1930(20th of Cheshvan, 5691): Forty-five year old U of Pennsylvania All-American end Israel George “Izzy” Levene who served as an assistant under the legendary John Heisman before serving as head coach at the University of Tennessee and Wake Forest University passed away today.

1933: The Nazis received 92% of vote in Germany only a few months after gaining power through an electoral squeaker.

1933: Birthdate of Abram Krivosheyev, the Soviet “middle distance runner” who represented the Soviet Union at the 1960 and 1964 Olympics.

1935: “No Monkey Business” a British comedy with must by Benjamin Frankel was released today in the United Kingdom.

1936: “Although the Lord Chamberlain banned the public performance of Lillian Hellman’s  The Children's Hour in Great Britain in March 1935  the play was presented in its entirety today “at a private performance at the Gate Theatre Studio in London.

1936: On the day before his 80th birthday took his place at the Supreme Court just as he has every day for the last two decades since he was appointed by President Wilson and “his deep tones rang clearly through the room as he questioned New York attorney Frederick H. Wood on aspects of the New York Unemployment Insurance Law.”

1936: Dr. Stephen S. Wise, president of the American Jewish Congress announced today “that a series of public celebrations would be held to honor Supreme Court Justice Louis D. Brandeis on his eightieth birthday tommorw, November 13,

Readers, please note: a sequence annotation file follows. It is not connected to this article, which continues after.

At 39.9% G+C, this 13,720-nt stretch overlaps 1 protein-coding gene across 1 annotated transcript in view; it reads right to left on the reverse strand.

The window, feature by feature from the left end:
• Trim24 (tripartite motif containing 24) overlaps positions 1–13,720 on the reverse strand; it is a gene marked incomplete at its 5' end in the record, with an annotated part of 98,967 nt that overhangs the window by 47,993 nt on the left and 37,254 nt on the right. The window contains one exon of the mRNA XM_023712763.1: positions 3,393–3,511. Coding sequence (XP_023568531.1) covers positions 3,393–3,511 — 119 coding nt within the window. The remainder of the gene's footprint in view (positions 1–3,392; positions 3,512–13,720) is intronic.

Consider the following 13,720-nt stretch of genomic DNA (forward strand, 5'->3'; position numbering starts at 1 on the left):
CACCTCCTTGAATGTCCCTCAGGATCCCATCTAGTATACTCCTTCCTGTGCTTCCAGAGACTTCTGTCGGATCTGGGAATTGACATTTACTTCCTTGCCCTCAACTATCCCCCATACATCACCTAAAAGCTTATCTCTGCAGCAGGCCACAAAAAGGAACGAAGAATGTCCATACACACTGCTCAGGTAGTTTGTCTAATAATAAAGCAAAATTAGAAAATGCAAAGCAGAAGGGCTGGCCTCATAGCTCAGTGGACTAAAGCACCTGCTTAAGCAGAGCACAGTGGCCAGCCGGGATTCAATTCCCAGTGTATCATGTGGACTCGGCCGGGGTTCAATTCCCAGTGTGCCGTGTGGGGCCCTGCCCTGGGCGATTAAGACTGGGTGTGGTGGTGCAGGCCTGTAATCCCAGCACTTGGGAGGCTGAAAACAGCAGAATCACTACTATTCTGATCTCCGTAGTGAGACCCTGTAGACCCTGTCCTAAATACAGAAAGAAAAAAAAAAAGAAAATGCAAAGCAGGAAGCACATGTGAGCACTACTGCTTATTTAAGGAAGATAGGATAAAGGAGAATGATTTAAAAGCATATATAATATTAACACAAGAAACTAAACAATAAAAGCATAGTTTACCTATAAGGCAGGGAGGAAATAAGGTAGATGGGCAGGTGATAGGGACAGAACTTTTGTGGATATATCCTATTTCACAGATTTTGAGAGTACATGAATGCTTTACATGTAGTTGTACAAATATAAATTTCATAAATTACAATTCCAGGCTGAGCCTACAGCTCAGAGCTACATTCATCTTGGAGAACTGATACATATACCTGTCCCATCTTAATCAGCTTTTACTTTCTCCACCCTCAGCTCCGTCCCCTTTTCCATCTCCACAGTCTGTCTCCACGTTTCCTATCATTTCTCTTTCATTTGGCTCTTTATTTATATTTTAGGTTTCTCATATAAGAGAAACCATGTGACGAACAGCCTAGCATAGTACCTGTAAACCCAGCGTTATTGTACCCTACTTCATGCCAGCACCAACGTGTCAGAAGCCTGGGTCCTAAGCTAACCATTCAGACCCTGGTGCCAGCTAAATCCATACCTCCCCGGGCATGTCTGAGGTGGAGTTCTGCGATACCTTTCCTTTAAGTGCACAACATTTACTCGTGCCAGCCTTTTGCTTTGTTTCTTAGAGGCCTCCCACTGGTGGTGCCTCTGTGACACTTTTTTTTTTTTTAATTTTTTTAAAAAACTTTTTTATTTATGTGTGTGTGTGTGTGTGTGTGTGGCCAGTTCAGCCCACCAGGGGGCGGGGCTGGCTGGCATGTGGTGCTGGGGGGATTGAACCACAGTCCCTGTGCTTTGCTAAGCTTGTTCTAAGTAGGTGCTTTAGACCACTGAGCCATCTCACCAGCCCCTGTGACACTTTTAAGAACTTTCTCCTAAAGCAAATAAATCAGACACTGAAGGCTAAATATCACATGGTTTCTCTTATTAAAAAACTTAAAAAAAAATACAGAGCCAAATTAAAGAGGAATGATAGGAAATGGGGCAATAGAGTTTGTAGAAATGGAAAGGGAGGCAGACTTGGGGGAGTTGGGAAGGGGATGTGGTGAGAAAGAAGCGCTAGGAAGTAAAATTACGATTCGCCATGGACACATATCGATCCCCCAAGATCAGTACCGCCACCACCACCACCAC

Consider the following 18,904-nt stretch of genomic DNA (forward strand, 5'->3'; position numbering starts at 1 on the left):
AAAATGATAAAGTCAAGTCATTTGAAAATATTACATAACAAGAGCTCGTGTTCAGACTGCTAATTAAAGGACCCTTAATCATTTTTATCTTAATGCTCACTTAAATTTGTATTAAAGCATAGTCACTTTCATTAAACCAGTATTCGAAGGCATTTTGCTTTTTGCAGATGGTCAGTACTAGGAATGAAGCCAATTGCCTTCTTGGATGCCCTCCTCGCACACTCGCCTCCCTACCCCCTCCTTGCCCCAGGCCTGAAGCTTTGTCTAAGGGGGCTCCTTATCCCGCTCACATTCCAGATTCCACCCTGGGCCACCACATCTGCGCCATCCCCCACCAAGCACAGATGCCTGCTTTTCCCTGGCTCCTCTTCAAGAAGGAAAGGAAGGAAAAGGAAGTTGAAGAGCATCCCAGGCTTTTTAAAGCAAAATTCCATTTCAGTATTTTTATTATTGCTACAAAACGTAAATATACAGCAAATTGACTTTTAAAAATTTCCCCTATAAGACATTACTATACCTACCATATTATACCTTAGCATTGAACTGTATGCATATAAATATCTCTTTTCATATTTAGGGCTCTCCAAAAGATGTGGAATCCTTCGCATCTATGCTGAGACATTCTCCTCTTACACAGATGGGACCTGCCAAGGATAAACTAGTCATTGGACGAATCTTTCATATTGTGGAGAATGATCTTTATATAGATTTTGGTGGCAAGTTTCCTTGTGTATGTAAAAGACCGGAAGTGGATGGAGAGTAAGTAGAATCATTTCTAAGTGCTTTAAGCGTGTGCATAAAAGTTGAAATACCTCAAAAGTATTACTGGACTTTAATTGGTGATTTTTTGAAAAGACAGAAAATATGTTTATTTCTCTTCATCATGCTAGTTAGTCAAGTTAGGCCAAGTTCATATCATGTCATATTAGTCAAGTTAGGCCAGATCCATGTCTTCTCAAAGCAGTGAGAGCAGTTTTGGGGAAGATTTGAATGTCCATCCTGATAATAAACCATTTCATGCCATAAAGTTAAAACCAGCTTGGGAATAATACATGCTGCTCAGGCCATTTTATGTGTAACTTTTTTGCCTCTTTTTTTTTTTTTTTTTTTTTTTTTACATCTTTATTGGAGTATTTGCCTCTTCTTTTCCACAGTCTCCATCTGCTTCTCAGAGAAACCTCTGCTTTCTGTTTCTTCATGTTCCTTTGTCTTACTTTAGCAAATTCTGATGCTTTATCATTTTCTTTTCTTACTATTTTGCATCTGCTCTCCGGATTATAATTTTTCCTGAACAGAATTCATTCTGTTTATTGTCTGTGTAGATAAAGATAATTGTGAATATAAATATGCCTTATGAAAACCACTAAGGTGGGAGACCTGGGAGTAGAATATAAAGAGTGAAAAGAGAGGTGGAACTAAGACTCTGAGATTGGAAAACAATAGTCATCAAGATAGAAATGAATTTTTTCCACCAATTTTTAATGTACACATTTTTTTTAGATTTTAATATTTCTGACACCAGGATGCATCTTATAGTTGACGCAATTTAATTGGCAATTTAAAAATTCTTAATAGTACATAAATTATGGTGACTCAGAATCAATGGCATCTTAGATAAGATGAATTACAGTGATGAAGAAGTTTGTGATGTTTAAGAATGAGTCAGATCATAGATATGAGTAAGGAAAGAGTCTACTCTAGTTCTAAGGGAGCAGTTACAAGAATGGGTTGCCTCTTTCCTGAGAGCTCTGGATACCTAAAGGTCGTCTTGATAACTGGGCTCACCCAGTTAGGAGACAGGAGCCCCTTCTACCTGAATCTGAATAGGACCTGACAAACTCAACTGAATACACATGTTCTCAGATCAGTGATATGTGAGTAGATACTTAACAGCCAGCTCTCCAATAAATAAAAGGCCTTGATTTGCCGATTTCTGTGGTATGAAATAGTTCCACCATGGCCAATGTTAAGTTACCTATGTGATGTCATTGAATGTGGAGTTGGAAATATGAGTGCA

1936: Birthdate of Brooklyn born composer Mort Shuman.  Classically trained, Shuman gained fame as a popular song writer composing for everybody from Elvis, to Janis Joplin to the music group known as “Dion and the Belmonts.”  If you ever heard “Save the Last Dance For Me,” you have heard the works of Shuman. 

1936: “Theodora Goes Wild” a comedy with a script co-authored by Sidney Buchman and co-starring Melvyn Douglas was released in the United States by Columbia Pictures.

1937: The Palestine Post reported that two Arabs were killed and five wounded by a bomb which exploded outside the National Bus offices, off Jaffa Road in Jerusalem. The bomb, which appeared to be home-made, exploded with a tremendous force. A curfew was imposed on the city. Jewish extremists were suspected of having thus responded to the murder of five young Israelis at Ma¹aleh Hahamisha. The Mandatory authorities announced that henceforth any member of the forces would be able to arrest any person reasonably suspected of having planned or committed any offence that could be tried in military courts.

1937: “The Last Gangster” a crime film starring Edward G. Robinson and featuring Lionel Stander was released in the United States by MGM.

1937:  Birthdate of Ina Rosenberg the Brooklyn native who gained famed as actress Ina Balin whose first break came when she appeared on the Perry Como Show during the 1950’s.  The high point in her acting career came when she was nominated for a Golden Globe for her work in From the Terrace.  Balin appeared in numerous pictures with some of Hollywood’s biggest name before her untimely death at the age of 52.